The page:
In comparison, the battle phase is more of a meat and potatoes turn-based affair, taking it in turns between your teams and your enemy teams to outwit each other. The first couple of battles are interesting, especially learning the inner workings of each type of creature that you control. Quickly, however, you realise that every battle is almost identical. No matter how far you get into the game, every battle sees you move samey monsters across samey maps to take incredibly dull land from your enemies. It’s simply not interesting enough to not feel like a chore after the first five or six rounds, especially as, at some points, you have to endure a lot of battles per season.

It doesn’t help that, as strategic as the game wants to be, most battles give victory to the player who can flank their opponent before they flank you – it’s less strategy and more a game of luck. Combat is serviceable, but mostly uninteresting, and shifting your units across a sea of hexagonal spaces to sputter out slapdash attacks leads to some of the least satisfying fighting I’ve experienced in a strategy title in a while. Each creature has different attacks, but there’s an alarming lack of uniqueness from a bunch of fairytale monsters. It’s utterly charmless, and despite the different animations for each move, nothing really feels powerful to use – it feels a little weightless. Don’t get me wrong, there’s a lot of different moves, spells and considerations to make (like your usual terrain effects, etc.), but I didn’t enjoy using a single one.

That being said, however, to absolutely destroy an enemy team, sometimes leaving you a monster or two to kidnap as your own in the process still makes you a little giddy. It’s also easy to get attached to the mermaids, dragons and the rest of the mystical beasts the game puts you in charge of. Successfully surviving battles and defeating enemies allows you to level up each unit, and I felt the same pangs of guilt and sadness I felt in X-Com when a prized unit fell to the fold. Despite some very good designs, Brigandine is almost as inconsistent in its looks as it is in its gameplay. During battles, maps and creatures look drab and dated, moving around on flat surfaces in lifeless, miserable worlds. Bar this though, creature designs aren’t bad in theory, they just don’t do well in practice.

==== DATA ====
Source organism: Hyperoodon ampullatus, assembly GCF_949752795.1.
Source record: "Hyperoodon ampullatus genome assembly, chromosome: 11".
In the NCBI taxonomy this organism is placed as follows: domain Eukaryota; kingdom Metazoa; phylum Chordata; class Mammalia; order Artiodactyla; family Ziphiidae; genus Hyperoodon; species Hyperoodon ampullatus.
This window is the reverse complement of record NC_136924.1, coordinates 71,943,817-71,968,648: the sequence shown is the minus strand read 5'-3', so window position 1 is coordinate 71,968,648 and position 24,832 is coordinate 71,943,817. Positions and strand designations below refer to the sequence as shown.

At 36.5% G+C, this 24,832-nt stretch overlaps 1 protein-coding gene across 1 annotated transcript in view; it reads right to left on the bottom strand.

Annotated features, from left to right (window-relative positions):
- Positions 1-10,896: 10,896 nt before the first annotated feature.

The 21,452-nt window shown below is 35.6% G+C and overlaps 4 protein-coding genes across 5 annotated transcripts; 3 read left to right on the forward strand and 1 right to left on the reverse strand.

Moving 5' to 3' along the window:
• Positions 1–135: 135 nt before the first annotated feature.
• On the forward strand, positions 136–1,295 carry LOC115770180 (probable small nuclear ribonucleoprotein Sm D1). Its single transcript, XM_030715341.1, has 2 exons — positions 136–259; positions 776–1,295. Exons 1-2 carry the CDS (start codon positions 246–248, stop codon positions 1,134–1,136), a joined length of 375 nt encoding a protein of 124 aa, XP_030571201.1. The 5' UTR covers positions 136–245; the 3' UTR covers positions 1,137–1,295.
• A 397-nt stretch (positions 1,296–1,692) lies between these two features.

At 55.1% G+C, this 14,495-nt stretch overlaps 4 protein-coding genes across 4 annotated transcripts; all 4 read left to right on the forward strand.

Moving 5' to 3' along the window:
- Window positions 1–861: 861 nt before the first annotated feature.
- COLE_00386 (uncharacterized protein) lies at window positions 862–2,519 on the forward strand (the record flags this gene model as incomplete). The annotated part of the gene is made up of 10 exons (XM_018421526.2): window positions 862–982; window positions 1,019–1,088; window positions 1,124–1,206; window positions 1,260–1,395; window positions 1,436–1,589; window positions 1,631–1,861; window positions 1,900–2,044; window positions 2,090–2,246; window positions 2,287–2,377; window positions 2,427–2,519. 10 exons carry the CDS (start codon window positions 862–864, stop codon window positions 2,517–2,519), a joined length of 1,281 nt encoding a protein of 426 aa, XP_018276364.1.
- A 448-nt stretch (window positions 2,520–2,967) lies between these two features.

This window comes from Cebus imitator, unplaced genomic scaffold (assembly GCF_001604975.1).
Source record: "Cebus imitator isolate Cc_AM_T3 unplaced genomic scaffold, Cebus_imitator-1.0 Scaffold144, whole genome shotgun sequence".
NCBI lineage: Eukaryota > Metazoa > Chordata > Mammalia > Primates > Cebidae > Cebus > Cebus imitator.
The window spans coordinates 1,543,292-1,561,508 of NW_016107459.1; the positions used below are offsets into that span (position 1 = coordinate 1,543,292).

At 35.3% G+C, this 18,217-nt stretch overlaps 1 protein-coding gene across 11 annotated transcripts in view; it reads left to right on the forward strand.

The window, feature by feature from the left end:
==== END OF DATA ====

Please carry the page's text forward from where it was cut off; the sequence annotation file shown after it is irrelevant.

Full campaigns can take an incredibly long time to finish, with my first run through taking almost 35 hours. I almost wish I enjoyed the second part of Brigandine as much I like the first, however, I can’t see myself putting in another 30 or 40 hours to see the game from another faction’s point of view. I might not be its biggest fan, but if you can see over the blatant flaws, Brigandine is a more than serviceable as a strategy game, even if half of it carries the other. It might have taken 22 years, but for fans of the original, this is a fine sequel for those desperate for more.

REVIEW CODE: A complimentary Nintendo Switch code was provided to Bonus Stage for this review. Please send all review code enquiries to

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Brigandine: The Legend of Runersia Review
  • Gameplay - 6/10
  • Graphics - 4/10
  • Sound - 7/10
  • Replay Value - 8/10
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I might not be it’s biggest fan, but if you can see over the blatant flaws, Brigandine is a more than serviceable as a strategy game, even if half of it carries the other.